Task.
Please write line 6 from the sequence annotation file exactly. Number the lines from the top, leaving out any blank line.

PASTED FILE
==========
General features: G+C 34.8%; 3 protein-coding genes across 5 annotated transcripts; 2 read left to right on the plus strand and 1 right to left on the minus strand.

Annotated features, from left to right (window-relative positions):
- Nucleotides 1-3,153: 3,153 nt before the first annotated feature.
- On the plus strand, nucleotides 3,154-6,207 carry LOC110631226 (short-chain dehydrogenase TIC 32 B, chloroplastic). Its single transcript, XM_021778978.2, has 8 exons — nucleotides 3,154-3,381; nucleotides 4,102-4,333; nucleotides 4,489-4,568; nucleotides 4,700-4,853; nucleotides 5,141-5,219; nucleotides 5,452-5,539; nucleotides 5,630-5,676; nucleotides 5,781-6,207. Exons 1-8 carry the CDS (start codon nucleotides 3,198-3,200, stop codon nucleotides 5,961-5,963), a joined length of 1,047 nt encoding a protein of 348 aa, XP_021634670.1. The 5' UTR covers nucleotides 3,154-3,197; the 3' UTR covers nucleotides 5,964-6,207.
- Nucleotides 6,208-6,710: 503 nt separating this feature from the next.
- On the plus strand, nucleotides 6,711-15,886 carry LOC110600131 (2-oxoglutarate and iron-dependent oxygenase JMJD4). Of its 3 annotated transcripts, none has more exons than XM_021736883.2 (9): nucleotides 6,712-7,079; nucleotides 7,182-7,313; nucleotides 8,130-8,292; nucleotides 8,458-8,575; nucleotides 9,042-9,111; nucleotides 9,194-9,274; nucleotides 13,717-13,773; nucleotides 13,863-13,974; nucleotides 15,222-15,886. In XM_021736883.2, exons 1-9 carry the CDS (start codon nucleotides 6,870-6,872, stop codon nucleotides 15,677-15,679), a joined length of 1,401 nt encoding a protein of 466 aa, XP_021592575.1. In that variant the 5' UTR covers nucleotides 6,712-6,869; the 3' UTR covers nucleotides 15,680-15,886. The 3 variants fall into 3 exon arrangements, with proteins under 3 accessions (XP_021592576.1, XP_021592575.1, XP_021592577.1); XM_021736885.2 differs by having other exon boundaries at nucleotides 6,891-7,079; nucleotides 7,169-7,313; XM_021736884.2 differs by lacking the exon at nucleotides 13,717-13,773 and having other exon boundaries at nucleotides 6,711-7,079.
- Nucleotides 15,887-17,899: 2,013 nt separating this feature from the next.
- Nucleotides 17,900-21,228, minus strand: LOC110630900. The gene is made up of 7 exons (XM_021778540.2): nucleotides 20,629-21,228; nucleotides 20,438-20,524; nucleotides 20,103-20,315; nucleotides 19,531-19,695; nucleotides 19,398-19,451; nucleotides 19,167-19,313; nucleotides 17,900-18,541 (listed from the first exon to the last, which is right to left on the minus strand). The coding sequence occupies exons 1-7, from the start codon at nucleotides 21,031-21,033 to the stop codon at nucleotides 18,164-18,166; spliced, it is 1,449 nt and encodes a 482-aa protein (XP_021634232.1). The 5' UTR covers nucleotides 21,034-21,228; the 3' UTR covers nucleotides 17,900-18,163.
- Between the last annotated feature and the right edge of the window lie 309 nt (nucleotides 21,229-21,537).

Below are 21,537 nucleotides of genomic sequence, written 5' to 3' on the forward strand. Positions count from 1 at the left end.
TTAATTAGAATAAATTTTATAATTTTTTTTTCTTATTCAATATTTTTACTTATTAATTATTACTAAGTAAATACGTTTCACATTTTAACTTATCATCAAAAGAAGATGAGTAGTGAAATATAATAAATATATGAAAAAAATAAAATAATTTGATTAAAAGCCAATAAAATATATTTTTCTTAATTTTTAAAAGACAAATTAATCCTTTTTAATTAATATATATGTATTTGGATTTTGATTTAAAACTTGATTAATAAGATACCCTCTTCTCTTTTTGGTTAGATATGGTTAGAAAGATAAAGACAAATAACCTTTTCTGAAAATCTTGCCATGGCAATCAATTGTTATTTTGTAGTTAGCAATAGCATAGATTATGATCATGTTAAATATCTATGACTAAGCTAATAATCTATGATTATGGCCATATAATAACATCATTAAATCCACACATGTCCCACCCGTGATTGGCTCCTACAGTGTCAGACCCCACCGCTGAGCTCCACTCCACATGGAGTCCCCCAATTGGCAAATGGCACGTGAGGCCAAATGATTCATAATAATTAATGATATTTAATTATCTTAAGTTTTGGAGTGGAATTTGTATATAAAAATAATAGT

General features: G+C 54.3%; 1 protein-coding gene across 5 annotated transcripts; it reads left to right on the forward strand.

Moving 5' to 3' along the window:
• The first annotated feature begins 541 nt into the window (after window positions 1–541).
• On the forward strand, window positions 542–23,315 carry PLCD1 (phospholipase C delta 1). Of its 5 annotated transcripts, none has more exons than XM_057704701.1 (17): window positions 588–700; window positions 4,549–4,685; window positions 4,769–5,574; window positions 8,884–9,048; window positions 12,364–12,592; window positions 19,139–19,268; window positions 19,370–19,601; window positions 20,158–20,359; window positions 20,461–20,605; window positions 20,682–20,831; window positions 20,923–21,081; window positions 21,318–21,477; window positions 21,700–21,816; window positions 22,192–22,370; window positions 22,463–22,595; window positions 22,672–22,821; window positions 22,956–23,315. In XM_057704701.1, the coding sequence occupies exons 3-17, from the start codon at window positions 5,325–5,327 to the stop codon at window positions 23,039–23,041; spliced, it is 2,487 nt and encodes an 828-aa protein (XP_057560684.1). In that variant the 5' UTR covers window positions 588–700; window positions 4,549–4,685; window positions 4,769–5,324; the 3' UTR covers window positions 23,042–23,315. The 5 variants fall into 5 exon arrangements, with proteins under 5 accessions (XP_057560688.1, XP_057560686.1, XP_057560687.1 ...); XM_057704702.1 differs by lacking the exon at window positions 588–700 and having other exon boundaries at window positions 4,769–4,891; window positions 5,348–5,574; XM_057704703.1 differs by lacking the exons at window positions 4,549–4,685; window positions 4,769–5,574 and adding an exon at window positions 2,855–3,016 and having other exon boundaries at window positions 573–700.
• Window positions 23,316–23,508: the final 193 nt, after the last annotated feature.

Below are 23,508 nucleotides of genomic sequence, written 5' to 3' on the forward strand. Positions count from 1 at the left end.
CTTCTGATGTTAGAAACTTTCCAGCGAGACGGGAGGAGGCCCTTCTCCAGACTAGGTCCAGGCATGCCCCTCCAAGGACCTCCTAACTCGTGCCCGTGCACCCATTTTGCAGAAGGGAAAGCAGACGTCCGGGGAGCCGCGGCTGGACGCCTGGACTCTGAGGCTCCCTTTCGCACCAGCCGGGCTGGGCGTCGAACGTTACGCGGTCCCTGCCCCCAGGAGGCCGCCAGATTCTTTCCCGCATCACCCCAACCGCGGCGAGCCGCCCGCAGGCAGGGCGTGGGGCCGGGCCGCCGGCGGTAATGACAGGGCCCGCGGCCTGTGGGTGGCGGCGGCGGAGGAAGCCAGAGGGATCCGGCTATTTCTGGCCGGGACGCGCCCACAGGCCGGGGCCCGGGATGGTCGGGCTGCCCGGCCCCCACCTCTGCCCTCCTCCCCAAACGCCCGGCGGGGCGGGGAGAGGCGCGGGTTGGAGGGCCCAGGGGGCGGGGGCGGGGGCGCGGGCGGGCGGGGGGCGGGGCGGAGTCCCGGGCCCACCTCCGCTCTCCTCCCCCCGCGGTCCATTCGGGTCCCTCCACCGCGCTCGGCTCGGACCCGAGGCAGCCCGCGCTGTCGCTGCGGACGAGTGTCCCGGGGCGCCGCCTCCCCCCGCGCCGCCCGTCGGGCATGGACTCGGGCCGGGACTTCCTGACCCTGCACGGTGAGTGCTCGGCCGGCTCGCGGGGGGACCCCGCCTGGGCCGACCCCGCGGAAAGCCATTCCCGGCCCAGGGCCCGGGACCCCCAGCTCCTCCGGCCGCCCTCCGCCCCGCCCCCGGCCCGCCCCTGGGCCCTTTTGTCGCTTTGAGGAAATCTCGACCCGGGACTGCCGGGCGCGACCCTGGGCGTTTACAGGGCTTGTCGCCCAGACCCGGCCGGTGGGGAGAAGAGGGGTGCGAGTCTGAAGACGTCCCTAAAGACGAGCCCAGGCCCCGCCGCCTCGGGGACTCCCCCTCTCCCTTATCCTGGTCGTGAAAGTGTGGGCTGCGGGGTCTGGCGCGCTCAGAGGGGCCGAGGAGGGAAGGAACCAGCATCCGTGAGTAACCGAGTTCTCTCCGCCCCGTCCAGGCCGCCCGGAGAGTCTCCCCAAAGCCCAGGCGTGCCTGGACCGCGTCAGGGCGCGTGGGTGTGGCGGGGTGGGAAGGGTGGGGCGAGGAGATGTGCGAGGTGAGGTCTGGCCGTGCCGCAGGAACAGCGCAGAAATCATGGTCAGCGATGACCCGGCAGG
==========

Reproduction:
- On the plus strand, nucleotides 6,711-15,886 carry LOC110600131 (2-oxoglutarate and iron-dependent oxygenase JMJD4). Of its 3 annotated transcripts, none has more exons than XM_021736883.2 (9): nucleotides 6,712-7,079; nucleotides 7,182-7,313; nucleotides 8,130-8,292; nucleotides 8,458-8,575; nucleotides 9,042-9,111; nucleotides 9,194-9,274; nucleotides 13,717-13,773; nucleotides 13,863-13,974; nucleotides 15,222-15,886. In XM_021736883.2, exons 1-9 carry the CDS (start codon nucleotides 6,870-6,872, stop codon nucleotides 15,677-15,679), a joined length of 1,401 nt encoding a protein of 466 aa, XP_021592575.1. In that variant the 5' UTR covers nucleotides 6,712-6,869; the 3' UTR covers nucleotides 15,680-15,886. The 3 variants fall into 3 exon arrangements, with proteins under 3 accessions (XP_021592576.1, XP_021592575.1, XP_021592577.1); XM_021736885.2 differs by having other exon boundaries at nucleotides 6,891-7,079; nucleotides 7,169-7,313; XM_021736884.2 differs by lacking the exon at nucleotides 13,717-13,773 and having other exon boundaries at nucleotides 6,711-7,079.